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EmergencyPhone2

Duty of care argument for telcos? If customer in radius of emergency situation (via GSM), alert first responders, possibly family? #iccm

Tweeted by Sanjana Hattotuwa, Special Advisor at the Foundation during a session that looked at responses to the traumatic Westgate incident in Nairobi during ICCM 2013 in Nairobi, this idea generated a lot of interest including from the GSM Association (GSMA).

The tweet was a question to the panel discussion which discussed how social media was inextricably entwined with the response to this incident. After the panel, Sanjana talked around the idea with panellist Charity Wayua from IBM Kenya, who expressed a keen interest in the idea and promised to take it up with Kenyan telcos and future work around this area.

The idea is a simple one. When during a sudden onset disaster or emergency, which is around a specific geographic area or location, a customer's mobile is located, an alert is sent to the phone to ascertain if she/he is ok, failing which emergency services and designated next of kin are notified. The idea flips the model of location from push to pull - today, geo-location tweets is done, with varying degrees of accuracy and efficiency, based on the specific locations noted in the tweets or the metadata embedded into the tweets, if geo-tagging is turned on. Given the nature of emergencies and disasters that tend to overwhelm mobile networks, the user configuration of a Twitter client, or injury to self resulting in an inability to tweet or inform emergency services, mobile customers may be caught in an emergency with no way of alerting the outside world.

Given the discussions at the panel against publicly noting location and condition if, like the Westgate incident or the Mumbai attacks a few years ago, terrorists also used social media for situational awareness and tactical advantage, the idea was mooted so that telcos during emergencies could locate mobiles in their network who could be affected by the emergency, without waiting for the customers to send out an alert.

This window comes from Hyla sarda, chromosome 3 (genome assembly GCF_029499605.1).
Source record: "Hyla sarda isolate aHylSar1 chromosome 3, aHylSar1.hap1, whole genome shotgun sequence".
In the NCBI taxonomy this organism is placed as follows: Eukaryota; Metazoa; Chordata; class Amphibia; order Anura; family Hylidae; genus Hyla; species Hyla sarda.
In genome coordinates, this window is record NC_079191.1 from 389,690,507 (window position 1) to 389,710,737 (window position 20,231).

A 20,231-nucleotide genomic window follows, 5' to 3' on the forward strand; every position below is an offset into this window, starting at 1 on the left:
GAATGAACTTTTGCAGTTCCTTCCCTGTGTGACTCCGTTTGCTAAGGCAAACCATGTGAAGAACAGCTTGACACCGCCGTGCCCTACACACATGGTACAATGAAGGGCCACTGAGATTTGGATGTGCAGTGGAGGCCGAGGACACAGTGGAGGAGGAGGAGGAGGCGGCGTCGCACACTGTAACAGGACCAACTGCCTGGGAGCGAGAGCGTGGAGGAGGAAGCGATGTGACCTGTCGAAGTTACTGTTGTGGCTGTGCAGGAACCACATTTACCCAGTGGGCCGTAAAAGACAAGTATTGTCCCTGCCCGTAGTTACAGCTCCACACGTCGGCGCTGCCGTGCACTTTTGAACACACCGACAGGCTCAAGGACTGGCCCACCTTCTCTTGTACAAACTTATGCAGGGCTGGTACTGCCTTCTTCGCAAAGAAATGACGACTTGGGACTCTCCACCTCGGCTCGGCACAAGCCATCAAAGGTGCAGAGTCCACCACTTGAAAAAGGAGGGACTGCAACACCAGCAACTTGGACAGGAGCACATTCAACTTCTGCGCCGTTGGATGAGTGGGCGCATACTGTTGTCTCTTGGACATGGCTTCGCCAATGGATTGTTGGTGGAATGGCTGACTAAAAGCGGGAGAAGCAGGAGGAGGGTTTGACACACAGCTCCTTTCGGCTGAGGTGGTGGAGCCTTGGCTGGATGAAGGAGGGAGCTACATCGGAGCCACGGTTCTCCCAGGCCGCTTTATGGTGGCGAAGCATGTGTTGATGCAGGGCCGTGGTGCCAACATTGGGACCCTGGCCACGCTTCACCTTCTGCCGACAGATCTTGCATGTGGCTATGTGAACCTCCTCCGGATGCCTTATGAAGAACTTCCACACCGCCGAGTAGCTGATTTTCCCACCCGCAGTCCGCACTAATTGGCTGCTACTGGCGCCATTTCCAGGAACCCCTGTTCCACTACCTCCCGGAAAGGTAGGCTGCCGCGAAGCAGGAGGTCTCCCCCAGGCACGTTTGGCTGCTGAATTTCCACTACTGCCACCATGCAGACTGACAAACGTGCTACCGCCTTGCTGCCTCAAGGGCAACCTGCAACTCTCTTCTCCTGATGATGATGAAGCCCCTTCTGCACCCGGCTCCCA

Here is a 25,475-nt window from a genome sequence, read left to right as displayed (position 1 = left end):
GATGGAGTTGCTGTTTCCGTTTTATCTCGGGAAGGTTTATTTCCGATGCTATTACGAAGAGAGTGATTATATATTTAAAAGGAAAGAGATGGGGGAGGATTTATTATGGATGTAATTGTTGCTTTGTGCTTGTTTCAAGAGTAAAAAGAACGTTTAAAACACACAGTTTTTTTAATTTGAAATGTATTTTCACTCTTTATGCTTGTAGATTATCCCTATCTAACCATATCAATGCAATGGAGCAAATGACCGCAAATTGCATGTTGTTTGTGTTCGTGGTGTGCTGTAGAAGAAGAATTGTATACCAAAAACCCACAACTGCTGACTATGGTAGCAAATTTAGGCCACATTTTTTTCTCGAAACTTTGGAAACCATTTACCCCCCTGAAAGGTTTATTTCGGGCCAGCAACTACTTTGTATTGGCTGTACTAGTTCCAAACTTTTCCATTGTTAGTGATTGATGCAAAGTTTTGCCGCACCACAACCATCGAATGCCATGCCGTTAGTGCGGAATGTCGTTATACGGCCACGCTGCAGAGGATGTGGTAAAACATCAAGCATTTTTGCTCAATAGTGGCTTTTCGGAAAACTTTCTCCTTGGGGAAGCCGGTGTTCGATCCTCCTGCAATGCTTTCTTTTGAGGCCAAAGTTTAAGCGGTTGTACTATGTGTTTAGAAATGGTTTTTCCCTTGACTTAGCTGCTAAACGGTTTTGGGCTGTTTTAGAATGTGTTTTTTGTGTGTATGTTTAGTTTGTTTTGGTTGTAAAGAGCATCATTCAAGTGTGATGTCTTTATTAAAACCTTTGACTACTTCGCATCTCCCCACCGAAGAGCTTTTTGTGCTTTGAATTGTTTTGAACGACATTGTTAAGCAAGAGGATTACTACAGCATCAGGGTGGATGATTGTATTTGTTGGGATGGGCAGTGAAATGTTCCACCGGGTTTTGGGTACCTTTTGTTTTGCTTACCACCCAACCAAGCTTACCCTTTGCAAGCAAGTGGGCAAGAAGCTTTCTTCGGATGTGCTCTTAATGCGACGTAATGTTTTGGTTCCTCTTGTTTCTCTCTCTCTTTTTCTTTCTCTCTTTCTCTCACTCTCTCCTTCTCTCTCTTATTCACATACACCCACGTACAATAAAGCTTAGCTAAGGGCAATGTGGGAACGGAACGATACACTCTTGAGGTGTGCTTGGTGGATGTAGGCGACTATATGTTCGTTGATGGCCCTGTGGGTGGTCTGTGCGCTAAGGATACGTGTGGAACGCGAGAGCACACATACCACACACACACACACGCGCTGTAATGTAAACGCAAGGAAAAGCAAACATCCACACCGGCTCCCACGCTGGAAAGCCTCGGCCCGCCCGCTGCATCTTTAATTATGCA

Given that the customer's mobile phone location is basic business intelligence for any mobile telco, with an accuracy in urban areas of around 3-50 meters (greater than or equivalent to geo-tagging of social media like Twitter) the suggestion was that telcos themselves could play a vital role in emergency relief by notifying first responders around customers who could be in distress, and by extension (with prior permission) next of kin.

The discussion with Charity Wayua focussed around the possible monetisation opportunities for telcos around this idea (offered as a paid service around monthly subscription, or for customers roaming in high-risk areas, or on-demand). Sanjana however mooted the value of the service being offered free of charge, as part of corporate social responsibility programmes.

Discussions during ICCM with GSMA will further explore the potential of this idea to help more timely geo-location of those in harm's way during a disaster or emergency, and complementing ideas and platform's like Ushahidi's Ping.